Wootcrisp - Looking into things
 

Today is “International Day of Solidarity with the Palestinian People” which is perfect timing. I recently wrote a letter to a friend, to rebut some of the criminally lazy Zionist talking points that are making the rounds, and I thought I would post a generic version of this letter for my loyal audience.

Dear confused Zionist,

...Before I address each of your claims, point by point, I want to say that the allegations against Israel are incredibly serious and it bears considering whether you are so sure about what you're saying that even allegations of genocide and torture, do not warrant from you a couple earnest hours of steel manning the critical literature? 

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Claim 1: "the IDF are not rapists and thugs". The IDF is a conscript army comprising all kinds of people, from the well intentioned to the extreme psychopath. That's the reality of armies. Does the IDF have a well documented history of sexual violence? Yes. Both inside the IDF and against Palestinians. And it's a big problem. A major component is probably coming from these "Rabbinical Fatwas" ordained by the IDF chief rabbi's interpretation of extreme statements about "goyim" found in the Talmud. It's indefensible.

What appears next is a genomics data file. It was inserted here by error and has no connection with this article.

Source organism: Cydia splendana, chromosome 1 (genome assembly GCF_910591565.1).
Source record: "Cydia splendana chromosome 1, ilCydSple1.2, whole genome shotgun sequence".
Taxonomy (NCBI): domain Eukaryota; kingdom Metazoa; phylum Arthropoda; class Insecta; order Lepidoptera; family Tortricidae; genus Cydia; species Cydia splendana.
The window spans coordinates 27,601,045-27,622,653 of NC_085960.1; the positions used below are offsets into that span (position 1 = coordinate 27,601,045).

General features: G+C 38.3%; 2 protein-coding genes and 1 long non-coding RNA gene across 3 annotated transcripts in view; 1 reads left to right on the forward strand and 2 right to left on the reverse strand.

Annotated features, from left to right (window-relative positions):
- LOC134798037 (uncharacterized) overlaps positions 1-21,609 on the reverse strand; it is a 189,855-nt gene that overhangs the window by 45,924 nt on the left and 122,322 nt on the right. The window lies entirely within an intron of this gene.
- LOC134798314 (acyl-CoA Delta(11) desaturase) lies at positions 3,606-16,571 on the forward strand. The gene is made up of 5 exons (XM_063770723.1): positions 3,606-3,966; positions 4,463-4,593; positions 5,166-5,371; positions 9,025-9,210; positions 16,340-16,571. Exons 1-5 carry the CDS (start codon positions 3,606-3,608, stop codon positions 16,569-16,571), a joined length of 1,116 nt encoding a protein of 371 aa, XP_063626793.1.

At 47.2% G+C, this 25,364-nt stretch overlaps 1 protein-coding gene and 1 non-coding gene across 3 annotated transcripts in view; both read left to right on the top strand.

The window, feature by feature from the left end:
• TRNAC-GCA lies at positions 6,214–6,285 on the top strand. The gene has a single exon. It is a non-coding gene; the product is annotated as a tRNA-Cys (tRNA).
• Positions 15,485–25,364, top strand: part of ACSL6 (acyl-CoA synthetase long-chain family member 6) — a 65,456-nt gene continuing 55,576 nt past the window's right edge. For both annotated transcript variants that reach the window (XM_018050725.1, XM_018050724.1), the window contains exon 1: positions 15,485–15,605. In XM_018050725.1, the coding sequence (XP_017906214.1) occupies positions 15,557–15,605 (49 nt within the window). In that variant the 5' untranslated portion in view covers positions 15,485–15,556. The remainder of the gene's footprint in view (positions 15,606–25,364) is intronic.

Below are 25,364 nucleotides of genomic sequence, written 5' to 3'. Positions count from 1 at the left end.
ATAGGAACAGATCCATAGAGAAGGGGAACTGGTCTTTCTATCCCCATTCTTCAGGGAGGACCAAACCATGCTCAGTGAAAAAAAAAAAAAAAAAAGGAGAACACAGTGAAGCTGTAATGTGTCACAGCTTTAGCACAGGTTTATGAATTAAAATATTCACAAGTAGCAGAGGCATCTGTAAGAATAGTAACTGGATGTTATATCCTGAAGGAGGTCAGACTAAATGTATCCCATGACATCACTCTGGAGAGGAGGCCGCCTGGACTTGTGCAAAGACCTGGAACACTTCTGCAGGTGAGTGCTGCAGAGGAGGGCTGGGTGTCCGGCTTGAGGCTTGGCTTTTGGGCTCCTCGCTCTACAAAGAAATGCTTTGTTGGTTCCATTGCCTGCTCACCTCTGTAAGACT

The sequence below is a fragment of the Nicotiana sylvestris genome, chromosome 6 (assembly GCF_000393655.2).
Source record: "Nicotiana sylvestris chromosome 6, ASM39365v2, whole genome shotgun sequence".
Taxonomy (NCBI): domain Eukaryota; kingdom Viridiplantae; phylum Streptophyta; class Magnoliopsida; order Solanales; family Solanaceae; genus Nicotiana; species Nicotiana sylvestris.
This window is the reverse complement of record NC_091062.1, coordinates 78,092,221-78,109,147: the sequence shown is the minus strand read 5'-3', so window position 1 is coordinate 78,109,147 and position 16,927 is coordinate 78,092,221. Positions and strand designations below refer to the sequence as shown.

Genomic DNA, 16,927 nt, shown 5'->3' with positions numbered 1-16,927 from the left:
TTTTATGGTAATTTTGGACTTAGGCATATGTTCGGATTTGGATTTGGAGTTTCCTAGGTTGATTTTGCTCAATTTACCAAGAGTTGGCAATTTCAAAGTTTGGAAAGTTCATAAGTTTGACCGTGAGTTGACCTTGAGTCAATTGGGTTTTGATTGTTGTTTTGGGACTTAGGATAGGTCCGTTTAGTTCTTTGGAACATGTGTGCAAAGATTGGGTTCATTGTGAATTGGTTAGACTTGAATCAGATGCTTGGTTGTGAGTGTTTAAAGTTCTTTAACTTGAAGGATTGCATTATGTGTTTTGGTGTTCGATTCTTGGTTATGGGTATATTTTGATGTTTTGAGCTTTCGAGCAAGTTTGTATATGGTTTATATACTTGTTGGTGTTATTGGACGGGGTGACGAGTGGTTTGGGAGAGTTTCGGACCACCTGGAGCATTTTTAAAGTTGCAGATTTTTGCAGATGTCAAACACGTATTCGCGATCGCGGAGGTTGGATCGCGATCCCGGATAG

https://www.timesofisrael.com/idf-taps-chief-rabbi-who-once-seemed-to-permit-wartime-rape/

https://www.jpost.com/israel-news/article-691641

https://jordantimes.com/opinion/ramzy-baroud/untold-story-abuse-palestinian-women-hebron

https://www.arabnews.com/node/299646

Claim 2: "Hamas brainwashes children". Let's say this is true, there is a context that facilitates this: the total annihilation of hope imposed on young people in Palestine by a brutal siege. Further, one could easily say the same thing about Israel, which pours enormous resources into propaganda. Hamas has also taken steps to tone down its initial charter, such that it is more focused on self-determination for Palestinians, and not the destruction of Jews. That is a fact. This particular fact is anti-Jewish to the extent that Judaism is relentlessly conflated with Zionist expansion for propaganda purposes. It is true that Hamas is explicitly anti-Zionist by any means available, and they do want to dismantle the state of Israel. After watching the genocide in Gaza for the last 50 days I think it's fair to say that it is not just Hamas that isn't in love with the state of Israel. It's also worth acknowledging that international law does allow for people under military occupation to fight back. And Gaza is effectively an occupation due to it being enclosed, even if Israel is not the day to day authority.